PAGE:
Where renovation of an older building makes more dollars and recycling sense than tearing down and building new. Isn’t this what some people had in mind about the old historical Rockford Amerock building?
Recycling: Turning the old into something new
Reusing existing structures is recycling at its best. Not only is the embodied energy preserved, but avoiding demolition also reduces the financial and environmental costs of hauling debris and waste materials off to a landfill. Energy and money are spent in rehabilitating structures, but seldom come close to the costs of a new building. As Richard Moe, president of the National Trust for Historic Preservation pointed out at the 2008 Greenbuild International Conference & Expo: “Demolishing a 500,000-square-foot building creates 40,000 tons of debris, enough to fill 250 railroad boxcars, a train two miles long, heading for the landfill. Constructing a new 500,000 foot building would release as much carbon into the atmosphere as driving a car 30 million miles. It takes 35-50 years for an energy efficient new home to recover the carbon expended to construct it.”
Personally I never thought of these other total cost factors in the building and remodeling trades
The dollars and cents of preservation
The cost advantages and environmental impact of new construction versus recycling older structures are important to keep in mind as urban areas are revitalized. Hopefully, these factors are enough to keep developers and planners from making the same mistakes seen during the urban renewal period of the 1950s, ‘60s and ‘70s, when whole blocks of historic structures were wiped out to build new neighborhoods and commercial areas. Reusing an older structure and creating appropriate in-fill is a challenge, and requires significant vision from the architect.
It is often simply easier to wipe out the old and start with a clean slate. But if you take into consideration the entire cost in dollars and energy of this approach with demolition, landfills, creating new infrastructure, and new construction, the challenge is one that the architectural profession needs to embrace more ardently. Further, not only is reusing an existing structure and infrastructure an appealing option for the cost and environmental advantages of recycling a building versus building new, but studies show that dollar for dollar, historic preservation is one of the highest job-generating economic development options, as illustrated in the 2005 presentation, “The Economics of Historic Preservation” by Don Rypkema:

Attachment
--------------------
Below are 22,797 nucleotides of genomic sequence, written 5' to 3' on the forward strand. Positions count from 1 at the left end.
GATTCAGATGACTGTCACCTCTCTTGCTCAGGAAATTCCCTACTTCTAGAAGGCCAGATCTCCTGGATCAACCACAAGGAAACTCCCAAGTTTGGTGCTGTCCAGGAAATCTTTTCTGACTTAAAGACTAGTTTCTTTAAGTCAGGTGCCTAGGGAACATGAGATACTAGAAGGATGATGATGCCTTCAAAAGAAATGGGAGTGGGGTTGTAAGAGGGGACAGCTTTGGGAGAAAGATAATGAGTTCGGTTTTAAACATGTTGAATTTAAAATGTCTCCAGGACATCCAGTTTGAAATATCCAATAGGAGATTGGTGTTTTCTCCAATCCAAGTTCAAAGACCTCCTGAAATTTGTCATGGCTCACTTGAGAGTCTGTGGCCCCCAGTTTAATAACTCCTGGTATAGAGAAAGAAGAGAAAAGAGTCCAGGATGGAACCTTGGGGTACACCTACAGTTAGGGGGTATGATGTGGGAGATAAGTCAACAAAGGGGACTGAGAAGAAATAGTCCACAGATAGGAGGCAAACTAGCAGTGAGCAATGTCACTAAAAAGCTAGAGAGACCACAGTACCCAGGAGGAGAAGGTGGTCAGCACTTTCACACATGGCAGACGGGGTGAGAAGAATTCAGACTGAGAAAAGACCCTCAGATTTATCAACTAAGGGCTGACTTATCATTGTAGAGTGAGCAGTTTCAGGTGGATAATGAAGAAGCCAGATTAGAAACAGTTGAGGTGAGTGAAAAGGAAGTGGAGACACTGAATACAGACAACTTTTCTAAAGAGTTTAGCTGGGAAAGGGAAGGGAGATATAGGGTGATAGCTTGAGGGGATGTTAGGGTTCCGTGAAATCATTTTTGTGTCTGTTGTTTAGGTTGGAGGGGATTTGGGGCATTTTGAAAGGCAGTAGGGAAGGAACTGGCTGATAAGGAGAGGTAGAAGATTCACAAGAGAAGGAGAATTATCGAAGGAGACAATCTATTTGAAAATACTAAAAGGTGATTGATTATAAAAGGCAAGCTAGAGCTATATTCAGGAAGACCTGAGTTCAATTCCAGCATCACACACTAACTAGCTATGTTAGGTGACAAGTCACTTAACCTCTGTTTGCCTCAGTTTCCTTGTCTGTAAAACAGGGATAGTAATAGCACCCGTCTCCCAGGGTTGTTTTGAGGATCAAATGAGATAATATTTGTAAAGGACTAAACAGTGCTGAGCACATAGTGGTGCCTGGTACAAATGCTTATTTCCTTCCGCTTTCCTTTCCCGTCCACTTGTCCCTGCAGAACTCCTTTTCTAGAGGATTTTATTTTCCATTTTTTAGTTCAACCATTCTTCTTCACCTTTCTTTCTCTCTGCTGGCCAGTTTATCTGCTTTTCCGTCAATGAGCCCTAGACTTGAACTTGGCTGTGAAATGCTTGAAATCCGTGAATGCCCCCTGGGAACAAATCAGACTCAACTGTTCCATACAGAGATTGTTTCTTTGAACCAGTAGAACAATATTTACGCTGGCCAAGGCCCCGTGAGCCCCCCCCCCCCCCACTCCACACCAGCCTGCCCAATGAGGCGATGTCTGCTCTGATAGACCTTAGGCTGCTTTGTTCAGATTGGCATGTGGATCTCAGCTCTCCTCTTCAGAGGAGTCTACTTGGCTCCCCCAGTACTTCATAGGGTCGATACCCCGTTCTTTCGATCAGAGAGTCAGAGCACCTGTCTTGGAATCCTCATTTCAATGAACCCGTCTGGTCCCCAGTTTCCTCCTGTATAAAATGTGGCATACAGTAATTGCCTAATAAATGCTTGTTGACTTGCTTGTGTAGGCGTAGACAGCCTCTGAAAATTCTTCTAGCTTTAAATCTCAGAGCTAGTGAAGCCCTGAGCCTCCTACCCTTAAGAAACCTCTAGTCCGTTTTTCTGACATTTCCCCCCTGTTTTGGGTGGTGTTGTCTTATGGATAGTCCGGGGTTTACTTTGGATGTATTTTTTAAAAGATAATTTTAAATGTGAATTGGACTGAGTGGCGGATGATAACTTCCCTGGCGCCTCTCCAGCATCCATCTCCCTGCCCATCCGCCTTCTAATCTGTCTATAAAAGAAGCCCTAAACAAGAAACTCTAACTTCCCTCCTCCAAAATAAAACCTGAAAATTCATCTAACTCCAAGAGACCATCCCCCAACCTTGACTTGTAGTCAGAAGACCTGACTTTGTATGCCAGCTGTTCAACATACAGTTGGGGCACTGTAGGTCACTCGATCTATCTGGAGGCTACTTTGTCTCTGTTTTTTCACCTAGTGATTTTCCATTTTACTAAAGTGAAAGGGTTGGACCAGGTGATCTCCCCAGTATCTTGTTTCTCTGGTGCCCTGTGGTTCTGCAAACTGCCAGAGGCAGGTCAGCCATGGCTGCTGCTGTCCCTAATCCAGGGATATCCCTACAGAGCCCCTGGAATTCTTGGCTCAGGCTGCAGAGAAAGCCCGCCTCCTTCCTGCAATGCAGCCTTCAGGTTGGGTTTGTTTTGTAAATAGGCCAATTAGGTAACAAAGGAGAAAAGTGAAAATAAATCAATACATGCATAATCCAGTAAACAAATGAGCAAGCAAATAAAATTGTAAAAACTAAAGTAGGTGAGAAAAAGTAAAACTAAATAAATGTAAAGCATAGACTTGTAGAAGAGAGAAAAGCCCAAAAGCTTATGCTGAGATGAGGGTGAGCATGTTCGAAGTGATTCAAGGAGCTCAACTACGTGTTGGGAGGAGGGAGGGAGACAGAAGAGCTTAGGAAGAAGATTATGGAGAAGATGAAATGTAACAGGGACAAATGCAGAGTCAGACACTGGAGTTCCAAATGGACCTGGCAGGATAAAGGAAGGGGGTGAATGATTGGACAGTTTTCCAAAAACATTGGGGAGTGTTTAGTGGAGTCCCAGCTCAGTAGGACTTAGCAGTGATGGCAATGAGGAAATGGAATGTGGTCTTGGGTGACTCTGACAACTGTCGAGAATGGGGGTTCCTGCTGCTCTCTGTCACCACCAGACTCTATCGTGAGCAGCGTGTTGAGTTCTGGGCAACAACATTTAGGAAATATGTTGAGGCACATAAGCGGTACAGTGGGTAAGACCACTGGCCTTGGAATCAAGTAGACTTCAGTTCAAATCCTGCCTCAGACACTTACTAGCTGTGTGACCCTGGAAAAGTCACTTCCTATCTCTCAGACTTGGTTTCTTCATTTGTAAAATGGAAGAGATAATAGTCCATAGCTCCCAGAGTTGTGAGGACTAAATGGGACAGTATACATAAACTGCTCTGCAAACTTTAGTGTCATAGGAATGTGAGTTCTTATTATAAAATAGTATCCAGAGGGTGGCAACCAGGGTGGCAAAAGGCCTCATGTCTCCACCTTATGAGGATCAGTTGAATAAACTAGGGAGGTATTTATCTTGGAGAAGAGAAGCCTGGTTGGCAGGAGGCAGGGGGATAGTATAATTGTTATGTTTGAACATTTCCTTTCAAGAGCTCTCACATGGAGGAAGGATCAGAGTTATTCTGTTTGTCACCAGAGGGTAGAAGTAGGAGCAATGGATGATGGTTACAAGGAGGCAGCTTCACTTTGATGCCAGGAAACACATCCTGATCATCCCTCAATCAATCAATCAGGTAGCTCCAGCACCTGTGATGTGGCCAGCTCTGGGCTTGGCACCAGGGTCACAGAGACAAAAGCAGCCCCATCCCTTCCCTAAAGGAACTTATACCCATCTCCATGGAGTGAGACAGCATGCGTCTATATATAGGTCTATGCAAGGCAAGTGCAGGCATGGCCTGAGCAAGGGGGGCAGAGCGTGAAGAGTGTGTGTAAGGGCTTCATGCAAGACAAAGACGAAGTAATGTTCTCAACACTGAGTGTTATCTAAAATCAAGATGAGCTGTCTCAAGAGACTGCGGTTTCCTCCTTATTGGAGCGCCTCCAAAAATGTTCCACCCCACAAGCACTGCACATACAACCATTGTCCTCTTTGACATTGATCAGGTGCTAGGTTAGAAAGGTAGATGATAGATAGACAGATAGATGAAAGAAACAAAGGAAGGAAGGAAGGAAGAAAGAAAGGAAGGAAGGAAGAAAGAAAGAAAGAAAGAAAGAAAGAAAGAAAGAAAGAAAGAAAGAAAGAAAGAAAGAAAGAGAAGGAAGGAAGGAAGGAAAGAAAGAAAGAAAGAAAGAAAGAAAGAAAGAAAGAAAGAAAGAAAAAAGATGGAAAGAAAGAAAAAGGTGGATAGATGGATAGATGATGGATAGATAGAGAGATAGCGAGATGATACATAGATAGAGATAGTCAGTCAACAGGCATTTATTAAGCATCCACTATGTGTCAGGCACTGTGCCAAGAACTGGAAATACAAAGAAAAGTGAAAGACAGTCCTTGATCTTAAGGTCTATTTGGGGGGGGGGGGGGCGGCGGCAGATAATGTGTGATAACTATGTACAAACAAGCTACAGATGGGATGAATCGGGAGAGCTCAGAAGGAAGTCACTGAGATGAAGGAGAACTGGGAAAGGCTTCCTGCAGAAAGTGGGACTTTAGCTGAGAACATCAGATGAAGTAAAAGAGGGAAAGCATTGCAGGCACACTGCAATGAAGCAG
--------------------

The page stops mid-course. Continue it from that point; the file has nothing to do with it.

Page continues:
- In Michigan, $1 million in building rehabilitation creates 12 more jobs than does manufacturing $1 million worth of cars
- In West Virginia, $1 million of rehabilitation creates 20 more jobs than mining $1 million worth of coal
- In Oklahoma, $1 million of rehabilitation creates 29 more jobs than pumping $1 million worth of oil
- In Oregon, $1 million of rehabilitation creates 22 more jobs than cutting $1 million worth of timber
- In Pennsylvania, $1 million of rehabilitation creates 12 more jobs than processing $1 million worth of steel
- In California, $1 million of rehabilitation creates five more jobs than manufacturing $1 million worth of electronic equipment
- In South Dakota, $1 million of rehabilitation creates 17 more jobs than growing $1 million worth of agricultural products
- In South Carolina, $1 million of rehabilitation creates eight more jobs than manufacturing $1 million worth of textiles.
The Advisory Council for Historic Preservation further observes that, “These are not just temporary construction jobs but also permanent jobs of various types, including continuing building repair and maintenance. As past studies have found, there are both direct and indirect economic effects from historic preservation, and there is an economic multiplier effect that ripples through the economy.”
Full article can be seen here: Embracing the Economics of Historic Preservation
We at Freedom Builders & Remodelers enjoy the renovation of older establishments, preservation of timeless works of architectural art as well as new innovative designs. To marry the two is an art unto itself. Sometimes extremely challenging, the finished product is a lifelong sense of gratification and accomplishment.
*Excerpt from an article written by James T. Kienle, FAIA